The Wall was just ahead. She banked right, still losing speed and altitude. The perspective was…
“Georgie! Is the Wall lower here?”
“Chirp! This has only just happened.” He could feel her moving her head about, trying to look everywhere at once. “Ah! Prepare to land! Let’s do better than last time!”
She made another sharp bank, almost tipping them over. The great river to their left was complemented by a small lake at their right. The Wall, such as it was, was just ahead. But it seemed… to be moving. Moving inward on itself.
Her wings flared as both their feet hit the ground at the same time. She was about to let go of him, but he raised his hands to her.
“Georgie? I’ve seen the Wall several times now.” He spoke quietly. “Based upon that, we should be far, far away. But…”
She hugged him but pulled her hands free. She did not like being held for any length of time.
“We are no more than ten lengths from the Wall, brother.” She stood to his left, taking his hand.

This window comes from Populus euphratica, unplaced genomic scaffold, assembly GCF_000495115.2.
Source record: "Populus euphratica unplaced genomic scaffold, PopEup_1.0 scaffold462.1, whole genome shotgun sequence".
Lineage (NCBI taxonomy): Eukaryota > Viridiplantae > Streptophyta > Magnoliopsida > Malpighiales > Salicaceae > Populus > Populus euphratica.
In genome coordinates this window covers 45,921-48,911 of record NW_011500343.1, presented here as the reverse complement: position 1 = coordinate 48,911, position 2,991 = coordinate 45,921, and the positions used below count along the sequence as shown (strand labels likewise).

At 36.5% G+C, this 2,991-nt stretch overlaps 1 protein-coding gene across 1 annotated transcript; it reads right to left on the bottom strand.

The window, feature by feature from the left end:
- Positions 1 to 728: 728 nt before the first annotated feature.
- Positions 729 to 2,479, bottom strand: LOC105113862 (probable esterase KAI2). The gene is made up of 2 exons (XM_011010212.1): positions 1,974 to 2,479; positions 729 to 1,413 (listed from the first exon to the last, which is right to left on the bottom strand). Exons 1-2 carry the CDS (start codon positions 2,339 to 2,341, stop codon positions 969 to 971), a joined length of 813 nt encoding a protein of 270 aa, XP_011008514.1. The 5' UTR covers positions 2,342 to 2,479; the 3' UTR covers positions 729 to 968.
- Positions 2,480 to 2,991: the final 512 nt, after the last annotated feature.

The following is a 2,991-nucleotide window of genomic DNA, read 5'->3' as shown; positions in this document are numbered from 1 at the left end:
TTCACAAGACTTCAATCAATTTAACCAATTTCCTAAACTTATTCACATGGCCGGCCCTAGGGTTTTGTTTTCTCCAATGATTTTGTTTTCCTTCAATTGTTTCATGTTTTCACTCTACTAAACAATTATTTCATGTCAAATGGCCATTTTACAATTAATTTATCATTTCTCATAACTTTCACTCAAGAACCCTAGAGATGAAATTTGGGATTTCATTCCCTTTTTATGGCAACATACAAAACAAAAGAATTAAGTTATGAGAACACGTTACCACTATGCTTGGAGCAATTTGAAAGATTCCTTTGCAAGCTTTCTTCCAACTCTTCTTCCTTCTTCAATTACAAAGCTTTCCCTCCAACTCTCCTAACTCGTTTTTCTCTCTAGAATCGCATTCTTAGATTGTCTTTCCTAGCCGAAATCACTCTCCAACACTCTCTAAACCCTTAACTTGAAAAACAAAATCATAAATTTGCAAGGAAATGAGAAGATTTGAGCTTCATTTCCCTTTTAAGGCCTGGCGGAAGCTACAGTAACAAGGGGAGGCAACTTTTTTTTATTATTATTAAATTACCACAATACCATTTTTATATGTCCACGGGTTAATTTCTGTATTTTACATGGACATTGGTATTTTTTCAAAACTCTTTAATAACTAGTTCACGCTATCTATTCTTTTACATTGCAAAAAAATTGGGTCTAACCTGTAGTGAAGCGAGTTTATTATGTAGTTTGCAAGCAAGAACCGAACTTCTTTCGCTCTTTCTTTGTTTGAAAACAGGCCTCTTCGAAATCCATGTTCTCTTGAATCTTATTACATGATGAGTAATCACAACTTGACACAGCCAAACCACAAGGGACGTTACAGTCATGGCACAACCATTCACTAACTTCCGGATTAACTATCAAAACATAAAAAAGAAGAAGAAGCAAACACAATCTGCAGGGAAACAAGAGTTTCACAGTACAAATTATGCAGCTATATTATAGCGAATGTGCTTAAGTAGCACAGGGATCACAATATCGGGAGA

“So, it’s not receding… but shrinking?” He asked, confused.
Just ahead of where they stood, the top of the Wall vanished into the ground. To the left and right, more disappeared. He –
“Silent, brother! Watch!”
Points of light. A few at first, then more, then many. They came from opposite where the Wall had stood. More and more came. Faster and faster.
“I am big and slow, Georgie-sister,” he said softly, giving her hand a little squeeze. “I do not know what I am seeing.”
She tugged at his hand. Looking at her, he saw her first real smile. With shockingly sharp teeth.
“Freedom, brother!” Her white eyes almost glowed. “Our win!”
A voice. He knew that voice. He looked at the flowing river of lights.
“This is your time, beloved brother!”
She whipped his arm behind his back and gave a great push. He stumbled into the river of lights, but they moved about him, never touching. But, he’d heard…
“… stop! I’ve got to… got…!”
He’d some trouble getting his eye to focus amidst all that was happening, but that was Europa. He’d heard her first over there, just a moment ago there, so…
He placed his hand on one of the lights.
Shock in her eyes. Fading to surprise. Her crimson tunic was cut in several places, but she appeared unhurt. She shifted with the tide of light, but he would not let go.
“Lo…” she swallowed, tears forming, “…gres?”
“Europa,” he pulled her close, protecting her with his arms. “I shall never let you go, again.”